The 99 Year Old Motor School Garage to be Taken Down

The last remaining, unaltered building that was constructed during World War 1 at Camp Zachary Taylor, will be dismantled next week. The process will take several weeks to complete, and an attempt to save as much of the structure will be made. The building was the last structure built at the cantonment in 1918, and it almost made it to it’s 100th birthday. But due to water infiltration and rot, the 102′-0 long wooden trusses have caused them to begin to collapse. The building is in imminent danger of falling down.

Ariel view of the Motor School Garage – 2017

The Motor School at Camp Zachary Taylor, was designed to teach soldiers the repair of Trucks, Motorcycles, Automobiles and Artillery Pieces. At the onset of World War 1, the Army realized that there were not enough trained mechanics to provide support to the new mechanized division in the Army. Camp Zachary Taylor built the Largest Mechanic’s School in the World to train those soldiers.

 

The Motor School Garage was the second garage built. The original garage was 1/4 the size, and stood just a few yards north of the existing building. The New Garage building was 102′-6″ wide and 256′-0 long. The roof was curved and built using lattis trusses for a clear span over the entire building, and it had a concrete floor. A windowed clerestory ran the entire length of the building, allowing for natural light to illuminate the inside during the day.

The original building was taken down, and the lumber was salvaged for use in the new garage. It was announced on October 7, 1918 that the new garage, and additional buildings, would be constructed, which began the first week of November 1918.

View of Garage North Face – 2017

The cost to build all of the structures was $190,456.00. Construction continued until November 11, 1918, when the armistice was signed, halting all hostilities in Europe. The army issued orders immediately cancelling all construction projects in the United States.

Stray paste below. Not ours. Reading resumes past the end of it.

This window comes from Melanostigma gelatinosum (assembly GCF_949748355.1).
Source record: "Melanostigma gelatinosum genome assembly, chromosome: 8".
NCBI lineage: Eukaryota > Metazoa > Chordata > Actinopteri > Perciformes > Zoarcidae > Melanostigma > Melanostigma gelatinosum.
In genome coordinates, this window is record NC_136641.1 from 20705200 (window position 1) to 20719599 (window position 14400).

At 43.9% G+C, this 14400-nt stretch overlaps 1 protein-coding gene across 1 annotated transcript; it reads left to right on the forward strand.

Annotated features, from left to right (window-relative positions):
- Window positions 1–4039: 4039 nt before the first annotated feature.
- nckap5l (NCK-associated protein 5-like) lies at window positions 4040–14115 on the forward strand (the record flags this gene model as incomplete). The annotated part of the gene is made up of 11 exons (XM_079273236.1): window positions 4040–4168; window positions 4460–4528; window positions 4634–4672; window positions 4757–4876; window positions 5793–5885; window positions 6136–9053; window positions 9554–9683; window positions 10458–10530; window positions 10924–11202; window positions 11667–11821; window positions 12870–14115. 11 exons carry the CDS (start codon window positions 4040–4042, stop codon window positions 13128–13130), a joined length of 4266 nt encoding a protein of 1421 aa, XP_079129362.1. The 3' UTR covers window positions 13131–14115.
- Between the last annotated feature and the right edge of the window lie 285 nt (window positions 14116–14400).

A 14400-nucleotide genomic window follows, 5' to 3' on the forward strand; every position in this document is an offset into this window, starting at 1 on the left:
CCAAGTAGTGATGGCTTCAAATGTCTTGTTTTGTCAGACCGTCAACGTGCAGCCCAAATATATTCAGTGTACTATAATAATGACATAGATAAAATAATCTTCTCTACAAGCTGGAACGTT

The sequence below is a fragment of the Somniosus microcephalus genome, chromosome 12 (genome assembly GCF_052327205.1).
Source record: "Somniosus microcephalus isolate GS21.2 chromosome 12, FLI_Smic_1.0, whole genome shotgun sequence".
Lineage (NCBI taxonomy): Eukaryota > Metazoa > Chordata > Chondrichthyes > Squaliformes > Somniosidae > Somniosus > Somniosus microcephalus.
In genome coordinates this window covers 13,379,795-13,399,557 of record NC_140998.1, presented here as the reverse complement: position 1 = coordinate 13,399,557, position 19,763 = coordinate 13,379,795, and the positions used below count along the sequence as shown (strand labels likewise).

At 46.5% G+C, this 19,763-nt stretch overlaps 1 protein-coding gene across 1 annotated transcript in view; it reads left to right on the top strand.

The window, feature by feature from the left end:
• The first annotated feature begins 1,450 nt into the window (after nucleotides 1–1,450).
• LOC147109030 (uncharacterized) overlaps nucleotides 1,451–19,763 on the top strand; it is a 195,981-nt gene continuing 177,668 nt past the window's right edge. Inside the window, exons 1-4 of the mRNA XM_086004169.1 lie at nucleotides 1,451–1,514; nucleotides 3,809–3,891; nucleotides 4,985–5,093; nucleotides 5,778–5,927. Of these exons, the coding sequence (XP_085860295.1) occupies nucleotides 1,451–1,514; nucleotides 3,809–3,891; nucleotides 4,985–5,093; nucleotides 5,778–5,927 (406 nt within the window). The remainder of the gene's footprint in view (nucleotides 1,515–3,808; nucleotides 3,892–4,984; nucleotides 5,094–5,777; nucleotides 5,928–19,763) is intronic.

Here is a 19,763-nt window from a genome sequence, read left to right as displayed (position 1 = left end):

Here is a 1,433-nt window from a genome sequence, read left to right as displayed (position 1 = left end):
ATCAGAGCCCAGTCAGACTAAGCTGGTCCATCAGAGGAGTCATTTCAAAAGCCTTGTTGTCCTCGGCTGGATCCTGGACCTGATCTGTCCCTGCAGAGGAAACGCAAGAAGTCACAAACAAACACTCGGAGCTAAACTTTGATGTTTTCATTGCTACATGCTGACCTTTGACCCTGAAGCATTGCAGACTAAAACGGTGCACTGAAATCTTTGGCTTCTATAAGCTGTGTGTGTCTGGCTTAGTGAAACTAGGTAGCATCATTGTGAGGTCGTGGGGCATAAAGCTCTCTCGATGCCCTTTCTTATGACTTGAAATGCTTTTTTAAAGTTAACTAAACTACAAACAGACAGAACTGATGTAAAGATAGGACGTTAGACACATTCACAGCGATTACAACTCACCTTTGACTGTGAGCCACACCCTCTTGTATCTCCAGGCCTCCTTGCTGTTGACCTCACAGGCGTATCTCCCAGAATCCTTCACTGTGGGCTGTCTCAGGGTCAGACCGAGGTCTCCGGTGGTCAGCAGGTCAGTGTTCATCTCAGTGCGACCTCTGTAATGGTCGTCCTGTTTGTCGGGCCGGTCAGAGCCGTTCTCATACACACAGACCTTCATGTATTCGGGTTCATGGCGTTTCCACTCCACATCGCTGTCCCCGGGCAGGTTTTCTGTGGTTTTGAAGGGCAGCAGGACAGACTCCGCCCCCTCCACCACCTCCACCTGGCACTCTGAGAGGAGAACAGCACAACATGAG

North Face 2-07-2018

The Garage was put on hold, and it stood partially built until December 4, 1918, when new orders were issued, re-authorizing the construction to move forward.

View of Garage South Face – 2017

South Face 2-07-2018

Metro Parks uses this facility as their maintenance facility. Their plan is to build a new structure on the same spot, and approximately the same size. The new building will be an all steel structure, and will not resemble the Old Garage, other than it being the same size. The Camp Zachary Taylor Historical Society, along with the Department of Veterans Affairs, is working with Metro Parks and the City of Louisville to save as much of the original building material as possible. The City included in the budget of 2017 the cost to take down the building, and store the material (on site). It will be covered to protect it from the elements.

Our goal is to work with Metro Parks to help encourage the budget committee to provide funding in next years budget to include the funding to build a new stand alone structure in the cost to build the new garage.  The stand alone building would serve as a “History Center” for Camp Zachary Taylor. The History Center would incorporate a Museum and Learning Center that would focus on Camp Zachary Taylor, and Louisville’s participation in World War 1. The History Center building would incorporate as much of the timber and salvaged lumber from the garage in it’s construction.

We hope to get this accomplished in the next several years, and look forward to seeing this come to a reality. Anyone interested in more information about this project, or would like to volunteer in any capacity, please feel free to email us at info@camptaylorhistorical.org.

Image of building column after exterior sheeting removed, showing extensive damage to the structure.

Original Exterior tar paper that was applied to the building for weatherproofing. The ghost image of the baton strips are visible on the paper.

 

View of the North Face showing the window bays that ran the entire length of the building. The header in the first bay on the left has broken and is falling down. (indicated by arrow)